designed to engage with the Exakta 66 metering
prism. This little pin does not cause any
compatibility problems when the lenses are mounted on the
Pentacon Six or the Kiev 60 (I don’t have a Kiev 90 to try
them on). Unfortunately, due to the differences
between the Kiev B.i.G.’s recessed mount and the original
Pentacon Six mount, it is not possible to mount these
Schneider lenses on the Kiev B.i.G. Brenner’s
publicity now states that “some” Schneider lenses can be
used on the Kiev B.i.G. In practice, only the 80mm
lenseses (of which there are three) can be used.
Not being able to mount Schneider’s zoom lenses on the Kiev B.i.G. is a big and unexpected minus point.
Unfortunately, the aperture stop-down levers on the
Exakta 66 mount Biometar (“III”) and Exakta 80mm lenses
are behind the lens aperture ring and are for all
practical purposes inaccessible when either lens is
mounted on my Kiev “B.i.G”. As I find stop-down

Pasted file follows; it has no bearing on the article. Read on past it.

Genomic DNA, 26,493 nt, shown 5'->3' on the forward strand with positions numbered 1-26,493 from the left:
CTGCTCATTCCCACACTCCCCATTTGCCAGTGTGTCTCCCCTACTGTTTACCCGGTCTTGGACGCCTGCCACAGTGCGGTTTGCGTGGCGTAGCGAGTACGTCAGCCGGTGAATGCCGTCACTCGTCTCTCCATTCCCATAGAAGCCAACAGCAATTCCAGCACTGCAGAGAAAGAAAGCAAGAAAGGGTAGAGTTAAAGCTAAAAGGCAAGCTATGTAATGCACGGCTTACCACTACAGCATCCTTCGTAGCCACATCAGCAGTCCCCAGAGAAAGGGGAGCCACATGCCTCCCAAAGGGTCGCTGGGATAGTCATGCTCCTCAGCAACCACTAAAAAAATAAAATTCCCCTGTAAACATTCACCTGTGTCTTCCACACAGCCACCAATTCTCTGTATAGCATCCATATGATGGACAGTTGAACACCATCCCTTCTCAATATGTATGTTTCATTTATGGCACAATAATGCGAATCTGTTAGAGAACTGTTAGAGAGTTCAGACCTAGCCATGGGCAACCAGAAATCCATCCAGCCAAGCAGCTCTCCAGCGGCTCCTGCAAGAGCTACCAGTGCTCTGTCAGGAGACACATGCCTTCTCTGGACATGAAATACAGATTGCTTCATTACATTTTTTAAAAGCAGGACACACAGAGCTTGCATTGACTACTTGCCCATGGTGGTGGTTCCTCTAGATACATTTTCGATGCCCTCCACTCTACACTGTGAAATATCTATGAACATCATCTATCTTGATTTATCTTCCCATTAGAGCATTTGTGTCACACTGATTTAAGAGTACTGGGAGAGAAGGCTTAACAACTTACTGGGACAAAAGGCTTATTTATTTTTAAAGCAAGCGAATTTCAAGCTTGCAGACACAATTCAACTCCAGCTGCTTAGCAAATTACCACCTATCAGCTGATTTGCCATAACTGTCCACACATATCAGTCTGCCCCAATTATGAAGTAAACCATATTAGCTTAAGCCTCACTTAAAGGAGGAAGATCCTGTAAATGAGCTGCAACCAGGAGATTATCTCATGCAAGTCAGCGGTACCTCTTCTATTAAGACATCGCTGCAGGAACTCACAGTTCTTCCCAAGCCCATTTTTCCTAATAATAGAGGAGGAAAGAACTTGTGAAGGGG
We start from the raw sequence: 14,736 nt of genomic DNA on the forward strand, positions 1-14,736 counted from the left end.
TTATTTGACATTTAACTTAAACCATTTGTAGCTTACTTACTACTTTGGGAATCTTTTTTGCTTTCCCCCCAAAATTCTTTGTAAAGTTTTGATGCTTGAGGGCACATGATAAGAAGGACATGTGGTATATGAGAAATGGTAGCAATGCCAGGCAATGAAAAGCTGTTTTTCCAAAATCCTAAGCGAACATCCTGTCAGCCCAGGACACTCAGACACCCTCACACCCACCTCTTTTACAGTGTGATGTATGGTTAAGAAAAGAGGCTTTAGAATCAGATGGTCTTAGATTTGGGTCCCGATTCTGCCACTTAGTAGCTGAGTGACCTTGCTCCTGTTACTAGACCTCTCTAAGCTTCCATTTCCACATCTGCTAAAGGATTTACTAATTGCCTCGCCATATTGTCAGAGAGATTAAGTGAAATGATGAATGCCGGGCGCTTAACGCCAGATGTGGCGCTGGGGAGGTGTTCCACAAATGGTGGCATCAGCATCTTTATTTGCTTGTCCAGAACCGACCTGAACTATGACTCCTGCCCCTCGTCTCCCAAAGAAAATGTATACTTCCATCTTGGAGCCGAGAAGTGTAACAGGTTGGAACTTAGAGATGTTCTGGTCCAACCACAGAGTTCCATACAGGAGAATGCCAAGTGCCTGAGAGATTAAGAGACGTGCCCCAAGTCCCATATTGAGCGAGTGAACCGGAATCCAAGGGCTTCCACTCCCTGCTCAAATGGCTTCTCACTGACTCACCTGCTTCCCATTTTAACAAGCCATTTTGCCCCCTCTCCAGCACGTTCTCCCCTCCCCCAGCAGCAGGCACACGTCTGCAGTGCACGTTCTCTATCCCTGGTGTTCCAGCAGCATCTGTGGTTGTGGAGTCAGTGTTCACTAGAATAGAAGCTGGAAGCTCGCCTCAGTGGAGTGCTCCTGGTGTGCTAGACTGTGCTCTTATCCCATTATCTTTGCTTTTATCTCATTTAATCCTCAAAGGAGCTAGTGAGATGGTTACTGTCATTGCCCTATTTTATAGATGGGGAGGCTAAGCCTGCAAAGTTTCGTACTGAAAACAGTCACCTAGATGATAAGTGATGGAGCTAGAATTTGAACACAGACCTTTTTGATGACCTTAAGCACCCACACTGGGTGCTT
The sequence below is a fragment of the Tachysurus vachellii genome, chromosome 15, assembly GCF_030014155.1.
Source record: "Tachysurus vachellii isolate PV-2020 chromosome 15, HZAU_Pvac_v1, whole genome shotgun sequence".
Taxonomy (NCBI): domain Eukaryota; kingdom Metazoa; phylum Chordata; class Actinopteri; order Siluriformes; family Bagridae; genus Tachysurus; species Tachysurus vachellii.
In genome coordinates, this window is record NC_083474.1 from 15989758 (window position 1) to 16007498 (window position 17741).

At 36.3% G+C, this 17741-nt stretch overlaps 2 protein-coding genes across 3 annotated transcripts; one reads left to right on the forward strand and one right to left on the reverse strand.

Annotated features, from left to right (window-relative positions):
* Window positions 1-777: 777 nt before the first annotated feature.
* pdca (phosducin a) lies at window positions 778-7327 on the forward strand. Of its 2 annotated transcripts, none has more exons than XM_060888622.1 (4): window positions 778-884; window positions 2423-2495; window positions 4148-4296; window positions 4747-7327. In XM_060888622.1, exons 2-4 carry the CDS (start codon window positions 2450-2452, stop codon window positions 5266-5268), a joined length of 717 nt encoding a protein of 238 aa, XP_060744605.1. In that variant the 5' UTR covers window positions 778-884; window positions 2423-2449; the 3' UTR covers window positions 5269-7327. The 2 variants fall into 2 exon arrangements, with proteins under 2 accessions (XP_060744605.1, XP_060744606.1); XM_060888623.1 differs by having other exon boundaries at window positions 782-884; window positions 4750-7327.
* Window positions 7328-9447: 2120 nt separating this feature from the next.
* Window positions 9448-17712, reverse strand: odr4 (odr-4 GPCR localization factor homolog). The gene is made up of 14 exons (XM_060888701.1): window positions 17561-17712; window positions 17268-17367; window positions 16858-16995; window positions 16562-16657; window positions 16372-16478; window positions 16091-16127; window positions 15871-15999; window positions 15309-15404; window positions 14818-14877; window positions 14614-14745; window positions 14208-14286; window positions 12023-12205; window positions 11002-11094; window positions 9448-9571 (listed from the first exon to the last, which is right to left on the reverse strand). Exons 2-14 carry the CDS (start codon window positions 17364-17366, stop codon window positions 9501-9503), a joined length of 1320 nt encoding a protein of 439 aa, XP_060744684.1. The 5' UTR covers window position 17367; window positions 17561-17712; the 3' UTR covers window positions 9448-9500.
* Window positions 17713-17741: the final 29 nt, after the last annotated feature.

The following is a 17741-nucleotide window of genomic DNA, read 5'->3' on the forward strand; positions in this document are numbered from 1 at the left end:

metering the best way to work, this makes these lenses
unusable in my normal operating mode for me.
However, others who wish to use an Exakta 66 standard
lens on their Kiev 88-6/“B.i.G.-Six” might find this
possibility worthwhile, by using the full aperture
Curtagon 60mm wide-angle lens]
To go on to the next section, click below.
Next section (Kiev B.i.G. Close-up)
To go back to the beginning of the Kiev B.i.G. review, click
below and then choose the section that you want to read about.
Back to beginning of the Kiev B.i.G. review
© TRA February 2002, Latest revision with minor improvements: